Imagine renaissance history, beautiful nature, and breath-taking Italian villas situated on the hills of this small town. Tivoli isn’t just another romantic Italian small town whose narrow streets are hiding stories from the past centuries. Tivoli is a town whose cascade houses are whispering about the lives of the aristocrats and their families, about the dramatic past of the Italian aristocratic families and their secrets. There are three large villas that belonged to aristocrats and are perhaps the most famous architecture you can see in this town. Villa D’Este, Hadrian’s Villa and Temple of Vesta still exist and despite being old for more than five centuries, they still breathe with renaissance elegance and charm.
1 History of Tivoli
The old Tibur is an ancient Italian town in Lazio, situated about 30 kilometers east-north-east of Rome, at the falls of the Aniene River where it issues from the Sabine hills. The city offers a wide view over the Roman Campagna, you just have to stop and enjoy it. Historical traces of settlement in the area date back to the 13th century BC. The city’s name may share a common root with the river Tiber and the Latin praenomen Tiberius. It is interesting that Tivoli has been a vacation destination since the ancient Rome. During the Renaissance popes and cardinals did not limit their embellishment program to Rome, and erected buildings in Tivoli (the town is quite close to the Italian capital, if you decide to use a train from the center of Rome you will arrive within 60 minutes). In 1461 Pope Pius II built the massive Rocca Pia to control the always restive population, and as a symbol of the permanence of papal temporal power here.
2 Vila D’Este
In 1550, the disgraced Cardinal Ippolito d’Este consoled himself by having this villa built. This magnificent building was constructed by Neapolitan architect Pirro Ligorio. It is always full with tourists who admire the incredible fountain system, the sculptures and the green gardens. The villa was a former Benedictine convent and is considered to be one of the most enchanting villas of the late Renaissance period. Your guide will tell you how life was going on in this huge mansion that was once a lavish home for the son of Lucretia Borgia, a scandalous Italian duchess, who led a very dramatic life in the fifteenth century. Here you can see the Fountain of Neptune as you walk around the villa’s stunning gardens. Le Cento Fontane (100 Fountains) will make you shut up and admire the impressive solution of the renaissance pipe system. The impressive waterfalls, centenary trees and more than 500 fountains are only a few of the magnificent things you can see in this villa. The inside of the villa breathes with history – the ceilings are painted with colorful and floral motives, and on the walls you can see the life of the owners, captured in well preserved frescos. If you are visiting the villa on Sunday you may actually get a free entrance. The other two villas (Hadrian’s and Temple of Vesta never offer free entrance) and are also breathtaking architectonic miracles surrounded with lovely gardens and fountains.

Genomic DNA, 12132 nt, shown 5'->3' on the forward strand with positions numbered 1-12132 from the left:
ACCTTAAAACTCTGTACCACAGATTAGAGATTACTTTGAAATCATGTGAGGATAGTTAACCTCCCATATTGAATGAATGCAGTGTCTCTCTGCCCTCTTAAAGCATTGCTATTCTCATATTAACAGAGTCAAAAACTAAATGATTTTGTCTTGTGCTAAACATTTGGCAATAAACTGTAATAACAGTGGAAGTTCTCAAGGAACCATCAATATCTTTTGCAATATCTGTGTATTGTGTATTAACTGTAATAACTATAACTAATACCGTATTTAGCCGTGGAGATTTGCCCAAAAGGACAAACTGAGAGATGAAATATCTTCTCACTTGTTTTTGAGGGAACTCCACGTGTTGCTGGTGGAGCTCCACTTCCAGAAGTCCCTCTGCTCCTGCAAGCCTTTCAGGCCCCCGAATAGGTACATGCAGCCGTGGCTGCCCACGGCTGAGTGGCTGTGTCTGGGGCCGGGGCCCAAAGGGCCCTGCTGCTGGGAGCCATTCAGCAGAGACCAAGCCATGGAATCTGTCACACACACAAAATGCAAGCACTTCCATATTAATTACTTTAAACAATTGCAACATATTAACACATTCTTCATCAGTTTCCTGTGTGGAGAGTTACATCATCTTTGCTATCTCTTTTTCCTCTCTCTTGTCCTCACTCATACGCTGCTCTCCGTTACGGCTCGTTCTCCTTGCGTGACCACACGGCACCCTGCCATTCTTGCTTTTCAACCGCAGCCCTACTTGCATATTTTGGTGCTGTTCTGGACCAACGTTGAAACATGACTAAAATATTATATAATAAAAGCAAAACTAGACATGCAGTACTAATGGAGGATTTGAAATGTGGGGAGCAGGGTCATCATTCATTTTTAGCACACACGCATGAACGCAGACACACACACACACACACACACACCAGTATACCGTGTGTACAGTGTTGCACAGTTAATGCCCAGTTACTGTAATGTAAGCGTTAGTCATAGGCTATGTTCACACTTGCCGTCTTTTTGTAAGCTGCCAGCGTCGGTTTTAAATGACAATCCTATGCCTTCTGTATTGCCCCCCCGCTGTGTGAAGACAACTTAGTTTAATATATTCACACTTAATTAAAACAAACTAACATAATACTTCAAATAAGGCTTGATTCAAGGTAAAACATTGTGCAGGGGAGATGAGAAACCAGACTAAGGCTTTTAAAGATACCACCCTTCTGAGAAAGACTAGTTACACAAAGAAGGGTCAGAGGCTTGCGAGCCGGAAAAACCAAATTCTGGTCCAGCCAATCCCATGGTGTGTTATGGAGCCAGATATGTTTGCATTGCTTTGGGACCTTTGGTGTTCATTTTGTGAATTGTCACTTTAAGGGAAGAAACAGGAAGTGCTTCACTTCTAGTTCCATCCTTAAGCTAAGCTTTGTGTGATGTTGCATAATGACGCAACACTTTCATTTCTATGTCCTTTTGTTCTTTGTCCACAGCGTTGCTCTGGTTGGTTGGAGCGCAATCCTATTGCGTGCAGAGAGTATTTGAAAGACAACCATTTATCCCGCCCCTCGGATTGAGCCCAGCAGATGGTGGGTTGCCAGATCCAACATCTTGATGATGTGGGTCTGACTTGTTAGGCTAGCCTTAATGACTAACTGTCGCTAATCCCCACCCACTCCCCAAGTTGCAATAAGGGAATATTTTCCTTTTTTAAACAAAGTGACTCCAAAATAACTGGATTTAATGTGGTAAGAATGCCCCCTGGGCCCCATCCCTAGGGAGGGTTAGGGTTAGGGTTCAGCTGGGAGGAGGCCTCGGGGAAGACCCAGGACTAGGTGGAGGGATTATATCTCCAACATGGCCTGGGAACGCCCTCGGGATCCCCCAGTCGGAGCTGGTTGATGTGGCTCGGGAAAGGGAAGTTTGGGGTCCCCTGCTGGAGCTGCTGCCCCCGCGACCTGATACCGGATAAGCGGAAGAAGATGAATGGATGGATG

3 Things to do
Tivoli has a clean and fresh air. It is because the town is constantly blown by light breeze and the nature that surrounds it (the heels and the rich river Aniene) keeps this little town green and clear. If you arrive in the city with a train, you will have to walk down the streets that would simply lead you downtown, from where you can see the valley surrounded by heels, history and the loud water of the river. If you don’t have an organized sightseeing, you can manage only by using Google Maps or simply asking the locals. Also, the city signs of the streets and the historical places will do you a favor. Just follow them. In 1461 Pope Pius II built the massive Rocca Pia, the castle that would get your attention as you walk downtown. It was built to control the always restive population, and as a symbol of the permanence of papal temporal power here. If you are heading straight for the Villas your way of orientation will be the tourists who are heading towards them, so you won’t make a mistake. Perhaps the Villas are the biggest attraction of the town and after seeing the fountains and the gardens carefully guarded with centuries, nothing will be the same. The Roman Terms and the several churches such as San Silvestro, San Andrea, San Francesco are another way to see the renaissance art done by the Italian maestros.
4 Shops and restaurants
The tiny Italian restaurants, little souvenir shops and the old houses will give you a unique feeling of time traveling. Just relax and breathe in the renaissance spirit in your lungs. You can get a decent Italian meal or coffee for reasonable price in any of the local cafes or restaurants. T-shirts, tiny snowballs with the picturesque town villas or its streets, post cards and other souvenirs can be bought for a couple of Euros.
5 How to get there
You can always get a plane to Rome and land on Fiumicino or Ciampino airport. From there you can get a train to the center of Rome from where you can buy a ticket (or book it previously) to Tivoli. In an hour you will get from Rome to Tivoli. You can either rent a car or go with a bus, but the train is the cheapest and perhaps the fastest way to get there. There are over 40 hotels where you can stay overnight or longer.